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Party of Five: October 2005
Posted October 2, 2005

In each round of Party of Five, Bookshelf Comics editor James W. Powell poses a question to five members of the comic book community — a creator, a publisher, a retailer, a critic, and a fan — to get a variety of perspectives on the current subject.
Previously on
Party of Five:

Party of Five features a rotating panel of guests, so if you would like to participate in future editions, please email the editor.
The Question
Party of Five logo

ICv2 recently reported that graphic novel sales in comicshops rose 33% in the first half of 2005. How do you explain thisdramatic increase? Do you think the trend will continue?

The Creator

Rob Osborne
That graphic novels continue to gain readership is not really surprising. This is the continuation of a trend toward longer, complete stories that come with a spine and can stand on a bookshelf. Consumers are slowly but surely changing their reading habits and expectations.

Ultimately, it is the consumer who is evolving into a graphic novel reader, tossing his floppy, serialized comic book tales into the trash heap. The comic book isn't dead, but the fact remains that bookstores are growing their graphic novel sections, where the comic book has become all but extinct. The comic book store is the last bastion of the comic book. As graphic novels gain a foothold in comic book stores, you will see these bigger, thicker comic books push aside their floppy, spineless brethren. Readers will find the novel-length tale to be a far more satisfying entertainment experience, and the graphic novel can then be proudly perched on a shelf with the other fine literature.

Many of the publishers are compiling the serialized comic book tales into books, and the audience is slowly shifting towards this style of consumption and away from the monthly format. According to the ICV2 article, Tokyo Pop has seen the greatest leap in its sales. This material being available exclusively in novel form would explain the Tokyo Pop success.

As the sales of graphic novels grow, and I think they will, you will see more and more original material produced for graphic novelization. This is a healthy, expansive growth trend that will open up the comic book market to a larger, more diverse audience. Long live the graphic novelist. Long live the graphic novel.

Rob Osborne is the award-winning writer/artist of 1000 Steps to World Domination, and his latest graphic novel Sunset City: For Active Senior Living debuts in October. To learn more about this maniacal would-be tyrant, please visit his website.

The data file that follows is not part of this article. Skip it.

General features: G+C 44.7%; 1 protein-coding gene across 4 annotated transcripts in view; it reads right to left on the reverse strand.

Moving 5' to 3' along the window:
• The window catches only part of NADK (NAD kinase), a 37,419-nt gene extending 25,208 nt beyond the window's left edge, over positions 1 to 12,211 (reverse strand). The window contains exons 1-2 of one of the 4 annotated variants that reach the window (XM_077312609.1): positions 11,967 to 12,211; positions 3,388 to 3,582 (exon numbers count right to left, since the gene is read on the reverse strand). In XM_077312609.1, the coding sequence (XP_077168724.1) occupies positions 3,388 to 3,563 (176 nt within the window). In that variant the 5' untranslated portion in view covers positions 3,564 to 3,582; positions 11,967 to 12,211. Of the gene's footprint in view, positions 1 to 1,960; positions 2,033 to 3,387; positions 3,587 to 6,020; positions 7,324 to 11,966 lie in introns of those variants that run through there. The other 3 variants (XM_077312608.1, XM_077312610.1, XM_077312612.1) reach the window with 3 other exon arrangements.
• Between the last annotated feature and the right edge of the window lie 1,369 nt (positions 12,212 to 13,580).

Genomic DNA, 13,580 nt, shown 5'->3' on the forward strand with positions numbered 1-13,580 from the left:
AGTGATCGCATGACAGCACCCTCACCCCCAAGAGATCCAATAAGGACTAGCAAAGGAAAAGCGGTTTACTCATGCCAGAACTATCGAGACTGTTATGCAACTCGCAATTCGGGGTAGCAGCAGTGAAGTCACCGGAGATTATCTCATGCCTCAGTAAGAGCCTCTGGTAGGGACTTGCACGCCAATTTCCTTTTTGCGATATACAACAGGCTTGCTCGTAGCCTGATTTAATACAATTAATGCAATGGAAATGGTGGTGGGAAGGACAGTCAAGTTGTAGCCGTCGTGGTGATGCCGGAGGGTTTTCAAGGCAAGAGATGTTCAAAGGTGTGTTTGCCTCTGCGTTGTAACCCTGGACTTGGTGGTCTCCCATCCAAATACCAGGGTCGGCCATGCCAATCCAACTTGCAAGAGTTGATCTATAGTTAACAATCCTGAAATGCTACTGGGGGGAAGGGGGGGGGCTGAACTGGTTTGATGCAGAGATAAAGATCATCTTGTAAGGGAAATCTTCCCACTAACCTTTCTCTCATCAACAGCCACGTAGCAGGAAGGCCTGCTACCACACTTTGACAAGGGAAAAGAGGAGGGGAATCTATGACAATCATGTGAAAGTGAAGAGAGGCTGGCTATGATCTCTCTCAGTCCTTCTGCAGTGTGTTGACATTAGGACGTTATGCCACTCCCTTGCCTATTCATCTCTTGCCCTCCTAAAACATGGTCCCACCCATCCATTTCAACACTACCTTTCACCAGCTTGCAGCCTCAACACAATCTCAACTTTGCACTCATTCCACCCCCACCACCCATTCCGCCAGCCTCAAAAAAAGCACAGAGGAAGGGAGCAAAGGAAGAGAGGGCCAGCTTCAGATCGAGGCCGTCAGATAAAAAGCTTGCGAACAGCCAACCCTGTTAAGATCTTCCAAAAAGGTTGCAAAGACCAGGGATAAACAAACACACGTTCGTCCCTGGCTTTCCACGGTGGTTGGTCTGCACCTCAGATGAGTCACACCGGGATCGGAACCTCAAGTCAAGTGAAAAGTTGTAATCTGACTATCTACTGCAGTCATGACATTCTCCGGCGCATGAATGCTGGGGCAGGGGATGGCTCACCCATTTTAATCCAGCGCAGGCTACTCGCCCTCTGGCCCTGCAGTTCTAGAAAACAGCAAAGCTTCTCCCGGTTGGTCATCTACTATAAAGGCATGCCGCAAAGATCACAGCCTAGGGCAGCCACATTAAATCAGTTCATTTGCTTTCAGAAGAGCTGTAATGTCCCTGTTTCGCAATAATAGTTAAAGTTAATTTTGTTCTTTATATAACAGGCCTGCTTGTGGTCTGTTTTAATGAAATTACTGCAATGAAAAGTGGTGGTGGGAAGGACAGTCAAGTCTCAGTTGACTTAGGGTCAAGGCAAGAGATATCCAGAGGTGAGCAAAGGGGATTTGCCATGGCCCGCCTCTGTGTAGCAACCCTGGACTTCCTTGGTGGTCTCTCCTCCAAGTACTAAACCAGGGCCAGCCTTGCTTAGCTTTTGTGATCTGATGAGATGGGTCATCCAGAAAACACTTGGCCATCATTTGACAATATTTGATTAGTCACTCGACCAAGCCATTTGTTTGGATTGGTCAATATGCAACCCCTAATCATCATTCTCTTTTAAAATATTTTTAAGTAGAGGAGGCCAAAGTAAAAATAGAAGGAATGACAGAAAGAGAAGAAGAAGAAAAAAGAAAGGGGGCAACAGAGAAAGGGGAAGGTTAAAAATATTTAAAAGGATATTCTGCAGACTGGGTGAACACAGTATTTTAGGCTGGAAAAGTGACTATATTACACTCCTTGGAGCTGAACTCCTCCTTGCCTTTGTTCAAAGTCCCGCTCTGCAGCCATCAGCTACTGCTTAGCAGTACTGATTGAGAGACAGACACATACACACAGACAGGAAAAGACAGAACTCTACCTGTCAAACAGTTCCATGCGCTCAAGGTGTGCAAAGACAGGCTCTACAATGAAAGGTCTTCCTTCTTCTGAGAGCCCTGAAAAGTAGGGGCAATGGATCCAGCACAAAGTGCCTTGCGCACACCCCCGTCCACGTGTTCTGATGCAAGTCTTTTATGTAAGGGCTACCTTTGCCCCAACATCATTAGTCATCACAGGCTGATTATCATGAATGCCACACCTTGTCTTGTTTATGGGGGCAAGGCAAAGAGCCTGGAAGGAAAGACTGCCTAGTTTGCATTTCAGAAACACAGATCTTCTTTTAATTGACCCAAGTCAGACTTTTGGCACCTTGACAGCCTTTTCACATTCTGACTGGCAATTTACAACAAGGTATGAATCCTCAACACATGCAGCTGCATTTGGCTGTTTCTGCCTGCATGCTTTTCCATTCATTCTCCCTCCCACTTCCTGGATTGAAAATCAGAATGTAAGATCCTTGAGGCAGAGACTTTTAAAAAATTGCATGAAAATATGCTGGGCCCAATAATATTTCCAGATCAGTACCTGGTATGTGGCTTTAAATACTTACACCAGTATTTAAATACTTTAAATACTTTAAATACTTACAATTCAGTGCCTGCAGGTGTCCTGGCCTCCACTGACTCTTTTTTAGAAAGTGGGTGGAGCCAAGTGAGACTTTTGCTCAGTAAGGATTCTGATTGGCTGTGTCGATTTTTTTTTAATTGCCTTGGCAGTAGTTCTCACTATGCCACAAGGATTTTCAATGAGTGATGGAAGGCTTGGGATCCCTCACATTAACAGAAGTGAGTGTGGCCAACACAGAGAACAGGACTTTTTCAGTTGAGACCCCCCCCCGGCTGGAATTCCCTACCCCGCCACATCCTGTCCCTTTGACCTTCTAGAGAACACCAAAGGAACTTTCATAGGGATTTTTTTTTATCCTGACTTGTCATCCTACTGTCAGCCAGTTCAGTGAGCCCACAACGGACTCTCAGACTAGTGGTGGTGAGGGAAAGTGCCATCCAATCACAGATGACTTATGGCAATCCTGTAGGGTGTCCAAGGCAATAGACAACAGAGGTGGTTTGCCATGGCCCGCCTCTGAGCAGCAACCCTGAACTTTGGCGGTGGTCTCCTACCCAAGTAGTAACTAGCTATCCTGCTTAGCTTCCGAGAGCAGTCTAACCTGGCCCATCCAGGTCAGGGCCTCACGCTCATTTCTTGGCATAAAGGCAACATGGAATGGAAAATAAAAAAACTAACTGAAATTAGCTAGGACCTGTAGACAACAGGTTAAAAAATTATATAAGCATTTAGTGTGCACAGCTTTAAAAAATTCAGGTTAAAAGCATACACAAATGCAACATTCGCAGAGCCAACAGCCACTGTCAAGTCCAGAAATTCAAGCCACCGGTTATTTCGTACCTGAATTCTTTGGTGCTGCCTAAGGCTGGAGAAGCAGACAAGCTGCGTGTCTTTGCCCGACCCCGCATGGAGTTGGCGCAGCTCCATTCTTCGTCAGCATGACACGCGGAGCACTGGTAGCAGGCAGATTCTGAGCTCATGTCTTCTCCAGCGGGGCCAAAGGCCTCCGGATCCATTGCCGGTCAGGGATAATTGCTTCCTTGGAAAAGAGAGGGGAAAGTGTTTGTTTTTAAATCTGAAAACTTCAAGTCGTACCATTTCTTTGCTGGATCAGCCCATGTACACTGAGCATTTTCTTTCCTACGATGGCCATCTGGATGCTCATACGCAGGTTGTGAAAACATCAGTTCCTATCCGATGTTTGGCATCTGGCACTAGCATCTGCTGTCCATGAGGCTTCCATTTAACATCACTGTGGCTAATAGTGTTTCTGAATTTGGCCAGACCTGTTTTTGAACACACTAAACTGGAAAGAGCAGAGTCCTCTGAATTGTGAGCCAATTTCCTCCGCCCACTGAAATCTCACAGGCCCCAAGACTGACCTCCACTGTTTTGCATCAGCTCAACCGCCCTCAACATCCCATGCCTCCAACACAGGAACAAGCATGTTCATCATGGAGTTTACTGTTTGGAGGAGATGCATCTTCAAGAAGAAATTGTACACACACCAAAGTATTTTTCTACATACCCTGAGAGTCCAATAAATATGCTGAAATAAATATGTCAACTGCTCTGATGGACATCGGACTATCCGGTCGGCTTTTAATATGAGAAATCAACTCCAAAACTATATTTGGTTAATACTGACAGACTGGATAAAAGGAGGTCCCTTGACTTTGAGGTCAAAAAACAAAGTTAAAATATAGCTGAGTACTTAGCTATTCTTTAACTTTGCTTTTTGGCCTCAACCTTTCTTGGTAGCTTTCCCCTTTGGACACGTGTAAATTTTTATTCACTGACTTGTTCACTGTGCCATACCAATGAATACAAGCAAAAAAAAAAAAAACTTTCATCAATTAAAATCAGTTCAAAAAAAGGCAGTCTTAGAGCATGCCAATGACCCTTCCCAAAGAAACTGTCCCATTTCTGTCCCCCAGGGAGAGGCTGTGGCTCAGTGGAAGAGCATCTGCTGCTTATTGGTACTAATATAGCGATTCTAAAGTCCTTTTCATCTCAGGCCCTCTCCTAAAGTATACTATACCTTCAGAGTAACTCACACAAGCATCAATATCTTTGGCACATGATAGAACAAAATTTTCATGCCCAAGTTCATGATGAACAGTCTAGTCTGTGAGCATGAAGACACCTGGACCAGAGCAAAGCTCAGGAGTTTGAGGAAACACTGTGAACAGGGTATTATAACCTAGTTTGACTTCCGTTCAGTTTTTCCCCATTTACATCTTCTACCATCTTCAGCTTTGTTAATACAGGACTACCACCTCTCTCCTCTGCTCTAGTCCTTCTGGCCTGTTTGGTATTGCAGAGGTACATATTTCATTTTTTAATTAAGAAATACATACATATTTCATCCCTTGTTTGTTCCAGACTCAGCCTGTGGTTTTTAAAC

The Publisher

Josh Fialkov

I'd guess that it has a lot to do with Marvel and DC finally getting on board with the TPB movement. It's always baffled me why they resisted for so long, considering that forcing people to hunt and peck for back issues doesn't give them the second chance at money that's inherent in trade collections. Sure, there's nothing better than finding a stack of Mavel Two in Ones and filling in your gaps, but, I'd much rather have it in a few fat volumes where I can actually read it.

The other big factor is that us indie folk have had to come to terms with the reality of the direct market. We have benchmarks and figures to meet, which means that we're more or less stuck searching for a more cost-effective way to deliver our material initially, as well as a more 'reader friendly format' for the 'endgame' of the product. It somewhat breaks my heart that the industry has shifted to readers being more willing to shell out fifteen bucks for a graphic novel than three bucks to try the thing first, but that's just how things are now.

As long as the market stays the way it is, where everyone is fighting to at least break even, I think the trend is here to stay.

Joshua Hale Fialkov is the creator of the cult hit Western Tales of Terror, critically acclaimed Elk's Run, and is the Editor-in-Chief of Hoarse and Buggy Productions.

The Retailer

John Riley

This phenomenal growth can probably be contributed to a couple of factors. Obviously the majority of this growth has come from TokyoPop, and I think that there are a large number of stores that jumped on the manga trend which has been sweeping the industry the past few years. Tokyopop has a massive release schedule so a single store picking up this line is a significant investment and impact on the numbers.

This past year many fans also made the switch to reading certain titles in trade format as Marvel and DC clearly established their publishing pattern in this format during 2004. For example, fans have no doubt that Ex-Machina will be released in trade format on a consistent and timely basis. As a result, more and more stores now bring in new trades for people who read their titles "in trade" rather than in monthly comics.

I don't think that this growth will continue long term at this pace for a few reasons. First of all, manga is the tribbles of the comic industry. With literally thousands of volumes to keep in stock, and over a thousand new volumes a year, this will most likely be an area that some stores will specialize in while others will only be able to support on a limited basis. Fans are having trouble keeping up with it all, and that will filter back to store's stocking decisions. And while Marvel and DC have each shown solid growth, Marvel's policy of reprinting almost everything has resulted in reprinting material that really doesn't deserve it, the backlash against which is already beginning. We'll see growth continue as more and more stores move toward the bookstore model, but most of the truly dramatic growth may have already happened.